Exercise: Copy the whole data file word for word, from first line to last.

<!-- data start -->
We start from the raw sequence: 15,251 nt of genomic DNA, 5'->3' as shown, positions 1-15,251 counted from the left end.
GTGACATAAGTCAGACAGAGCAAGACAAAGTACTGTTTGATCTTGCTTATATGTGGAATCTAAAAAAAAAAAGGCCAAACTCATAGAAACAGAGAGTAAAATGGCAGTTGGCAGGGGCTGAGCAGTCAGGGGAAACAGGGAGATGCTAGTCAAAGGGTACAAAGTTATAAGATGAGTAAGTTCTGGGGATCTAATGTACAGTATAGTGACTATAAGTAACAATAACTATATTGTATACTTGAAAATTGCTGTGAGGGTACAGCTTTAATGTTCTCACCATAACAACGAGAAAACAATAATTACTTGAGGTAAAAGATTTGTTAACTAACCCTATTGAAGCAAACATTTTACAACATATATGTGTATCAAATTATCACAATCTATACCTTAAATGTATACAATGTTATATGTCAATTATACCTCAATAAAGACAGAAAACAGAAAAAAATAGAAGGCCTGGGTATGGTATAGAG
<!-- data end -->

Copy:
We start from the raw sequence: 15,251 nt of genomic DNA, 5'->3' as shown, positions 1-15,251 counted from the left end.
GTGACATAAGTCAGACAGAGCAAGACAAAGTACTGTTTGATCTTGCTTATATGTGGAATCTAAAAAAAAAAAGGCCAAACTCATAGAAACAGAGAGTAAAATGGCAGTTGGCAGGGGCTGAGCAGTCAGGGGAAACAGGGAGATGCTAGTCAAAGGGTACAAAGTTATAAGATGAGTAAGTTCTGGGGATCTAATGTACAGTATAGTGACTATAAGTAACAATAACTATATTGTATACTTGAAAATTGCTGTGAGGGTACAGCTTTAATGTTCTCACCATAACAACGAGAAAACAATAATTACTTGAGGTAAAAGATTTGTTAACTAACCCTATTGAAGCAAACATTTTACAACATATATGTGTATCAAATTATCACAATCTATACCTTAAATGTATACAATGTTATATGTCAATTATACCTCAATAAAGACAGAAAACAGAAAAAAATAGAAGGCCTGGGTATGGTATAGAG